While tidying up some matters in Spindle Law's evidence module, I had this thought, which I posted (as comment) in the evidence module:
In 1994 Congress enacted Federal Rules of Evidence 413-415 into law. (These Rules went into effect in 1995.) Rules 413-415 openly proclaimed that some criminal conduct of a person on another occasion (criminal conduct of a sexual nature) could be used by the trier of fact to determine whether or not the person had engaged in some sexual wrong that is at issue in some trial. Although the workings and wrinkles of the preexisting character evidence rule, the traditional prohibition against "circumstantial" use of "uncharged" crimes and wrongs, was often more pretense than reality -- particularly in cases involving charges of criminal sexual wrongdoing against children -- Rules 413-415 were, at an important level, a major break with the traditional body of evidence law and principles in criminal cases -- precisely because these Rules openly sanctioned a major breach in the traditional character evidence rule, whose gist is effectively if somewhat misleadingly conveyed by the saying that a person must be tried for what the person did, not for what the person is.

The enactment of Rules 413-415 was preceded, accompanied, and followed by much controversy: the U.S. legal academic community -- that part of it that spoke out, in any event -- stood virtually unanimously in opposition. This opposition raised a number of fundamental questions, questions about the workings of the American adversary criminal justice system, the capacities and limits of the jury, the basic purposes of nonconstitutional exclusionary rules in general and the character or propensity rule in particular, the empirical underpinnings and assumptions underlying both the traditional character evidence prohibition and Rules 413-415, and, finally, the extent or nature of constitutional constraints on rules of evidence in criminal cases.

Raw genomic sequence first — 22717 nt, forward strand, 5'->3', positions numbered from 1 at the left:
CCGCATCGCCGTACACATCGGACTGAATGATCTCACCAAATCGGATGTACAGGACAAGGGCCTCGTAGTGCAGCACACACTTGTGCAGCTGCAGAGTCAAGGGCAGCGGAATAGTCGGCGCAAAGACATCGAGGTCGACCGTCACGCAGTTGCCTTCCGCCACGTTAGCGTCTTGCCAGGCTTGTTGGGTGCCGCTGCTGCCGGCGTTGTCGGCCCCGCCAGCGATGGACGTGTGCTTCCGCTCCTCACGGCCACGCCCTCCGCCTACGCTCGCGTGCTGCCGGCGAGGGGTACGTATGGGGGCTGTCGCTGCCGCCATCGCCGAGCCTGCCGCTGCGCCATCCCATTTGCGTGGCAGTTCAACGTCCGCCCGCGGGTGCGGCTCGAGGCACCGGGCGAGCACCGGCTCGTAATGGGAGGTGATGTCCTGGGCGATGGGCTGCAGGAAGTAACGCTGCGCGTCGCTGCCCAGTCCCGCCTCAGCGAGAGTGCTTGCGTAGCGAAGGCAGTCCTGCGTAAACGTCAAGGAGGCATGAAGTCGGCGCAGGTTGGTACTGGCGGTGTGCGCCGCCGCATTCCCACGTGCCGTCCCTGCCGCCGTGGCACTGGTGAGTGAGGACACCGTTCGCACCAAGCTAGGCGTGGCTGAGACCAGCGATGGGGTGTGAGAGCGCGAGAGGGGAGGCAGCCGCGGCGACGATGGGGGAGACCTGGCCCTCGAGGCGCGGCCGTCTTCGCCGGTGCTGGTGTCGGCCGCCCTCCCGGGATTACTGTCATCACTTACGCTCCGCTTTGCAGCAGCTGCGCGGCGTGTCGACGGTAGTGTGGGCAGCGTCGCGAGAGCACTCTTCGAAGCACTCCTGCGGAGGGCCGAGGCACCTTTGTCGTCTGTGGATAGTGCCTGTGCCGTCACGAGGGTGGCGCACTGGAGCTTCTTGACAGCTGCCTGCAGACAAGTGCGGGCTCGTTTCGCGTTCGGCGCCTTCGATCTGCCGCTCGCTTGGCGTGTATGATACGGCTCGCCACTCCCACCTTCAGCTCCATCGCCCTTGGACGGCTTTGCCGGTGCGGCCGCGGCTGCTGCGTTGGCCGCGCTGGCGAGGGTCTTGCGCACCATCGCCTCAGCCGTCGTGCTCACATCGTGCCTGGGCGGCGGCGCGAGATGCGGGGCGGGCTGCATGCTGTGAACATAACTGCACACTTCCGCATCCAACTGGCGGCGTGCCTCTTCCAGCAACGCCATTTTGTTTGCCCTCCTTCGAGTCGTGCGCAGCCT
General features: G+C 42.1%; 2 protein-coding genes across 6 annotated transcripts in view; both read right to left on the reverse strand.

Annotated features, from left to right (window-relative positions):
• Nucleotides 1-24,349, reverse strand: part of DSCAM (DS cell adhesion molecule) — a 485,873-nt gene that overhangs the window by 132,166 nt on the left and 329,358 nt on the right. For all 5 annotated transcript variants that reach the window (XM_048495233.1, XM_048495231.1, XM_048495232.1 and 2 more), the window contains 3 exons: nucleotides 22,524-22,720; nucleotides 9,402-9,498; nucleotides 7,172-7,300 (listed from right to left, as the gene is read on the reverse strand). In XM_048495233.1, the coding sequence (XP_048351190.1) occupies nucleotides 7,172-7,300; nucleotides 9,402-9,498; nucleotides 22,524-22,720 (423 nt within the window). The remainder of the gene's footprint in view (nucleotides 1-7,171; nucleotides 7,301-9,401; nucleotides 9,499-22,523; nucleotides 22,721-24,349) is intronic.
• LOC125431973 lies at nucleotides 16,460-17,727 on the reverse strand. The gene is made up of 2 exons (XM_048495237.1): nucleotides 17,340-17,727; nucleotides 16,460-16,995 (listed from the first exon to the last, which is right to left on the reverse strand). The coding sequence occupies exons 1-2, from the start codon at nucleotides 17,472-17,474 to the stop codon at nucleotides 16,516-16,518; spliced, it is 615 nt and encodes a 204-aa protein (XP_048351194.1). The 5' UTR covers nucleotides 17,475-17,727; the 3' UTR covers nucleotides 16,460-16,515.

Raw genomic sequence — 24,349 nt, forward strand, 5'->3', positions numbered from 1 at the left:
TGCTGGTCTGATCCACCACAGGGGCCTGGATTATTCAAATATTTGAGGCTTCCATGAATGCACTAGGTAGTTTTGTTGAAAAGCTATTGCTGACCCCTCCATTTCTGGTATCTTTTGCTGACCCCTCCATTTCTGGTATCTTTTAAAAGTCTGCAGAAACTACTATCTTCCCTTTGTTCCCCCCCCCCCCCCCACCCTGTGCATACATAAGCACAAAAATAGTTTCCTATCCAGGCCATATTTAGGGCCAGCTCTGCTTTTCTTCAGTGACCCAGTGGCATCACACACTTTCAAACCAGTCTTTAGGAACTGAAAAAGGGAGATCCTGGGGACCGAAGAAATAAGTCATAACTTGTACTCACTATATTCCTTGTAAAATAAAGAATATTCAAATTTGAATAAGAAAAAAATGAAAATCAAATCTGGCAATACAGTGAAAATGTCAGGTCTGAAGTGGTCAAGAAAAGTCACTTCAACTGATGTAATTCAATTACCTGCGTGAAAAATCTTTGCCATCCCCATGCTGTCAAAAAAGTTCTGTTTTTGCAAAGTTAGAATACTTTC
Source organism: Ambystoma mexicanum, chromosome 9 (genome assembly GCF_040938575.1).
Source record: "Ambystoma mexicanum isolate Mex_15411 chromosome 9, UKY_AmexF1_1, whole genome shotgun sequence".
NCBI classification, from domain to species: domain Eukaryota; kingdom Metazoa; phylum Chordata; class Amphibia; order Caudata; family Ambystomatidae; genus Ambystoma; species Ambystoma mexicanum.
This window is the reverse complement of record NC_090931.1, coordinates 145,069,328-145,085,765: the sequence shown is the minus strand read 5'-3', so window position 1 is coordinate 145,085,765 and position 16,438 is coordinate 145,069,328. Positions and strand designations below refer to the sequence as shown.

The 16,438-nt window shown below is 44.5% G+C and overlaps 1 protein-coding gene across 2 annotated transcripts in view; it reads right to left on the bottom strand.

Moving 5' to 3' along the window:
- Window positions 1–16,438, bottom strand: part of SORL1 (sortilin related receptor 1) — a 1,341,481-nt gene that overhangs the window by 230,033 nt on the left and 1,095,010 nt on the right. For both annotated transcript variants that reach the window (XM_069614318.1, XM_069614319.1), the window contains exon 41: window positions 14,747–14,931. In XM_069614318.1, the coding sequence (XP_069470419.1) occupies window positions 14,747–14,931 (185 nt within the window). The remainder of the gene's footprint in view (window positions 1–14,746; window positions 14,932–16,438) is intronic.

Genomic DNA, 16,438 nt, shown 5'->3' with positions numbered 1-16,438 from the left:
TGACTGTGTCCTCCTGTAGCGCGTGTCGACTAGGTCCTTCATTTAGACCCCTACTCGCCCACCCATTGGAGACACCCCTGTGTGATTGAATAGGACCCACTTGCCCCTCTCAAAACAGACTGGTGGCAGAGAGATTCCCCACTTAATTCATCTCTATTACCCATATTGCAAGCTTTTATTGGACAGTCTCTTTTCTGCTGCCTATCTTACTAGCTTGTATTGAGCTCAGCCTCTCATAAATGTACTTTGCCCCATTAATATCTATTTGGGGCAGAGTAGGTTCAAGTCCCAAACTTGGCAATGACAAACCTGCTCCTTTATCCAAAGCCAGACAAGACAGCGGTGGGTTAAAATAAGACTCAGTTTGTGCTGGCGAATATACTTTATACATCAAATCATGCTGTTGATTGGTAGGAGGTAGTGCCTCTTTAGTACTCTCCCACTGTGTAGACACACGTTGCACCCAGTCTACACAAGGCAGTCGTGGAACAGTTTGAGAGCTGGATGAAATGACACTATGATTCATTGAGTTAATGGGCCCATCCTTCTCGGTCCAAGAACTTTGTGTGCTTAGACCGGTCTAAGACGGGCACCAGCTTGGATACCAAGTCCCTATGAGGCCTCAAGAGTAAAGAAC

The multi-pronged academic assault on Rules 413-415 failed. After the Rules were enacted, the only effective practical form of opposition to the Rules was by an assault on the constitutionality of the Rules. (Repeal of the Rules was and is a political impossibility.) Courts, however, uniformly rejected the claim that Rules 413-415 violate the federal constitutional due process guarantee or other federal constitutional rights. See, e.g., United States v. Meacham, 115 F.3d 1488 (10th Cir. 1997). (It may be sobering -- to academics, in any event -- to see how cursory judicial discussions of this constitutional question were and are in comparison with the typical academic treatment of the matter in law journals.)

One important lingering question (there are others) is whether Federal Rules of Evidence 413-415 did or did not portend a major shift in the direction of the law of evidence in general or in the character evidence prohibition (and related legal principles such as relevance and undue prejudice) in particular. Or will it turn out, in the very long run, that Rule 413-415 were an eruption born of a particular political constellation in Congress at a particular time and largely limited to a particular sector of the America legal process, to federal trials involving claims of sexual wrongdoing? What is relatively clear is that Rules 413-415, despite their importance in their own domain, did not usher in a quick, sweeping, and widespread change in the law of evidence or in the way that civil and criminal wrongs and rights are tried in the United States. But did Rules 413-415 leave a mark on the way the legal profession thinks about evidentiary processes in adversary adjudication?